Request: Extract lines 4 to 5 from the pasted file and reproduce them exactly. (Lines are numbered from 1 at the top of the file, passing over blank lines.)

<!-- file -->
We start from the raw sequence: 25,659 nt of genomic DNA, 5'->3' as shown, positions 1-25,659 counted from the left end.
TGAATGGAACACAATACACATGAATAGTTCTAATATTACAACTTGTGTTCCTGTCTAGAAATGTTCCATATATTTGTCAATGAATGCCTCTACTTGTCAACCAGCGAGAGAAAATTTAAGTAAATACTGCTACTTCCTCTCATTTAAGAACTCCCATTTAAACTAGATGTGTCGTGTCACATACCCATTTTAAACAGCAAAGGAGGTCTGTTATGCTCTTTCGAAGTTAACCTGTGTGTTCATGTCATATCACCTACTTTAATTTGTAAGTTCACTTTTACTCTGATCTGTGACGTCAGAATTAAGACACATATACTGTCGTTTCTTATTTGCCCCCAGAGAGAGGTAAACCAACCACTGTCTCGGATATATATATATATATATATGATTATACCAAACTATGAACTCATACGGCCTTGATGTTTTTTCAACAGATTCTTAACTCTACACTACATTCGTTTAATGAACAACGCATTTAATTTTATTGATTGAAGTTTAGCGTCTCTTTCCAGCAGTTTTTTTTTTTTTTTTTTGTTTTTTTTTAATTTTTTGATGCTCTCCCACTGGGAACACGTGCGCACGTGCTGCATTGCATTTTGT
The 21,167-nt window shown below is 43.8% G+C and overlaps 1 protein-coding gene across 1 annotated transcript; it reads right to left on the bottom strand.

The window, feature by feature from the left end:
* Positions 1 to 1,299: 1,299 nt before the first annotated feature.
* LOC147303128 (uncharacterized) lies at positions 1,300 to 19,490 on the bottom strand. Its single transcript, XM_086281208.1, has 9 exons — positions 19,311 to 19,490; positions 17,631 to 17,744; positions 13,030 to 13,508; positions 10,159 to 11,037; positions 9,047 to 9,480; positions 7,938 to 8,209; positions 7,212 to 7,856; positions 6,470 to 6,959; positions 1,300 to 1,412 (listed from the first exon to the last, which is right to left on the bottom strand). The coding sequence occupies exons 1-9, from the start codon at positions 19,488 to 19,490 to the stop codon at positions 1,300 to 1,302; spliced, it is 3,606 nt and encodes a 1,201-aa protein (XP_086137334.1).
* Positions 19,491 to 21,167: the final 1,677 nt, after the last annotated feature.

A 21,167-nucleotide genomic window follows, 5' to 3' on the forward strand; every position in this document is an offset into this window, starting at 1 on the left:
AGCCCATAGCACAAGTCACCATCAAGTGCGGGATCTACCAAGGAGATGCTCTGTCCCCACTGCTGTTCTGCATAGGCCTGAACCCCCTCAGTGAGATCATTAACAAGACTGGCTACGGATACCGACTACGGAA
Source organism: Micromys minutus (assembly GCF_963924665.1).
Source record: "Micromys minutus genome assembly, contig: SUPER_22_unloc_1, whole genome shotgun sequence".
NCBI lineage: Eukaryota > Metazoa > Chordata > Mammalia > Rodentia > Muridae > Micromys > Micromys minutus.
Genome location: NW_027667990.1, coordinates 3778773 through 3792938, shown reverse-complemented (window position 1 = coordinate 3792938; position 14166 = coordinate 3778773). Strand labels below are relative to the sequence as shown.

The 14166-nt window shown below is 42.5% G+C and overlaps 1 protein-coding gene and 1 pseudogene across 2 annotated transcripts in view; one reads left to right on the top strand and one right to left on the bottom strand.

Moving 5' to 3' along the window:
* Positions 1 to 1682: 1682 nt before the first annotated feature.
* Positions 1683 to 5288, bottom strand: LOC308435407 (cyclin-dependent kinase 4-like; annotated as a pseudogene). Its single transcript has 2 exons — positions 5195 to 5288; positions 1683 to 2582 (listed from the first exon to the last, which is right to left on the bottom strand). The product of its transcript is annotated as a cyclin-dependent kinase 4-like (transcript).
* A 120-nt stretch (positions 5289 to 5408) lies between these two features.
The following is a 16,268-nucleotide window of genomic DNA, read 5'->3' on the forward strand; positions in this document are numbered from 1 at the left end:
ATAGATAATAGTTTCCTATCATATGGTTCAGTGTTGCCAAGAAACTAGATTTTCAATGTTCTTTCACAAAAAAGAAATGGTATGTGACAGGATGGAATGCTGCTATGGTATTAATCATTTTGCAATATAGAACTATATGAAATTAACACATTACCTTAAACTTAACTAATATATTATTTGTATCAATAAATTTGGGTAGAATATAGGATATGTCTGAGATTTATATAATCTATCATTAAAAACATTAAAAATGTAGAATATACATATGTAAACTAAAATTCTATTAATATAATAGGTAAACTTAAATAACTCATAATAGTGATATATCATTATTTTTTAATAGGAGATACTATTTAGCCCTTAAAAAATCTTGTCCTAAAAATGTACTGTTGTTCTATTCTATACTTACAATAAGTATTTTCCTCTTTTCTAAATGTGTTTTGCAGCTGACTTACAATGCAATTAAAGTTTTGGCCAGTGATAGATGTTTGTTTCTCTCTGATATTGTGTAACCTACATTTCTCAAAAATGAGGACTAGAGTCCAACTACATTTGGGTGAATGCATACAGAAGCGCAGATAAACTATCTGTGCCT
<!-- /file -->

The window, feature by feature from the left end:
* Positions 1 to 1,299: 1,299 nt before the first annotated feature.